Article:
Image via Vice News

The plan has gone through several phases, but the one that's being proposed in Congress this week focuses on several fundamental points. First: achieve net-zero carbon emissions by 2030, and transition to renewable energy on a huge scale through initiatives like the creation of a nationwide electrical grid. Second: institute a living wage for all, in tandem with the creation of unlimited numbers of green jobs. These are the plan's main tenets, but its ideological aspirations stretch much further. It hopes to generate thousands of jobs in the form of start-ups and maintenance, and to start a wave of international trade in the renewable energy sector.

The original plan focused on a switch to 100% renewable energy by 2030, but a recent five-page draft obtained today by Bloomberg didn't mention this point, perhaps as a nod to moderates, though the omission is still subject to change. The draft proposes large-scale investment in green technology, the restoration of threatened lands, waste removal, and "massive growth in clean U.S. manufacturing, removing pollution byproducts and greenhouse gas emissions from that sector as much as technologically feasible."

The term "Green New Deal" is not a new one, though it has been going through different iterations since its inception. It was coined in a 2007 column by Thomas Friedman, and Barack Obama included it in his 2008 platform. Britain also took note, but a surge of Republican/Tory victories stymied its momentum.

Image via theintercept.com

The GND has found new life in Representative Alexandria Ocasio-Cortez, the Bronx electorate whose rise to political success has been accompanied by widespread social media fame. Ocasio-Cortez showed up in person to support a Sunrise Movement sit-in in Nancy Pelosi's office, demanding the creation of a committee dedicated to developing and pushing the GND, and since then she has become one of its biggest proponents. Now she will be proposing it in Congress this week, alongside Massachusetts senator Ed Markey. The plan has also garnered support from Rep. Ayanna Pressley, as well as 2020 presidential candidates Kamala Harris, Cory Booker, and Bernie Sanders.

The Sunrise Movement began in 2015, when it was founded by climate activists Sara Blazevic and Varsini Prakash, and quickly gained momentum, taking notes from the heady drive of the 1963 civil rights protests of Birmingham, Alabama. Its founders gathered activists, reached out to politicians, and pulled together the finer points of the Sanders campaign and other recent social movements; the successful Pelosi sit-in was the product of months of organizing.

The movement is appealing in a narrative sense: the vision of young people fighting against bloated fossil fuel behemoths has a definite draw to it. There's also the fact that science says the fate of the entire world requires unprecedented global change over the next few years, otherwise catastrophes like Hurricane Sandy and the California wildfires will become the stuff of the everyday.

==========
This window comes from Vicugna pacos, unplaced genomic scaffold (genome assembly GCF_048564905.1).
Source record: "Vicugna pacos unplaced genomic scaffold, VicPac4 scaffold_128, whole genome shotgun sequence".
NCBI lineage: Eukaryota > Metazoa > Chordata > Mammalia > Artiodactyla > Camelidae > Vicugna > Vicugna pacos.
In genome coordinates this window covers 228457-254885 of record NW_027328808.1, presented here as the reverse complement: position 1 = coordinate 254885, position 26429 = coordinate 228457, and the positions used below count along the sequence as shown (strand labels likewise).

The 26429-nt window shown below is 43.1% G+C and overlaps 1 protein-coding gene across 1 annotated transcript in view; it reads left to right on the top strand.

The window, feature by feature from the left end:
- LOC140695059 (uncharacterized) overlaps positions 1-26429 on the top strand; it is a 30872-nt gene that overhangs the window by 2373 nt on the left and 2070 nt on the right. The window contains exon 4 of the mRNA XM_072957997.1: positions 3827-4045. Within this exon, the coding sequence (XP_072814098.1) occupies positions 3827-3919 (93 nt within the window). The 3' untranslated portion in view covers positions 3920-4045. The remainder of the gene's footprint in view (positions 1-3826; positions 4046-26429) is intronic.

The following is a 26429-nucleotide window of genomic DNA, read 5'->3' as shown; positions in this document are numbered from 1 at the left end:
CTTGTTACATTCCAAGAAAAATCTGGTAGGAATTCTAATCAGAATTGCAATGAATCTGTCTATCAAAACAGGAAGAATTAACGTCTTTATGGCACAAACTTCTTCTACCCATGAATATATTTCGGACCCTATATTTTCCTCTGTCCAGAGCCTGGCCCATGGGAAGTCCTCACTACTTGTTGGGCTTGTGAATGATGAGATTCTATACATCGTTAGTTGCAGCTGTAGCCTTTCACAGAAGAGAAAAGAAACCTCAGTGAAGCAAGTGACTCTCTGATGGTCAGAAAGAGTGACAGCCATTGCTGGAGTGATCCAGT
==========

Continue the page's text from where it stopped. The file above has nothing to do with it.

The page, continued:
Image via theinsurgent.com

But the GND is still just an idea, and it could remain that way. Its lack of specific policy has been subject to criticism, though an official draft has yet to be unveiled, and conservative news sources have labeled it as a hoax, an amorphous idea without policy to back it.

While the GND might seem like an impossibly ambitious proposition, humans have revamped and reshaped the world before a hundred times over, and we are nothing if not creative and adaptive. We've created technologies that connect the globe and turned empty landscapes to highway-lined cities in a matter of years. Now—unless you like the idea of joining Elon Musk's exclusive Mars colony—it's time to turn all of our collective energies towards the future of the home we share.

70 leading Democrats have signed on in support so far, and momentum is building for its official proposition. The Sunrise Movement is planning on facilitating office visits to congress people across the country this week, as well as a rally in Washington on February 26th.

In an age of doomsday threats and constant headlines about plastic oceans and refugee crises facilitated by environmental droughts, the idea of a Green New Deal—something that could actually, genuinely make a difference that touches every aspect of life—seems like a light at the end of the tunnel. Now it's just a matter of getting there.

Image via radioopensource.org

Environmental crisis affects the poor and vulnerable at disproportionate levels; it catalyzes mental and physical illness, economic decline, and overall devastation. Irreparable damage has already been done—but the fight is not quite over yet, though time is running out.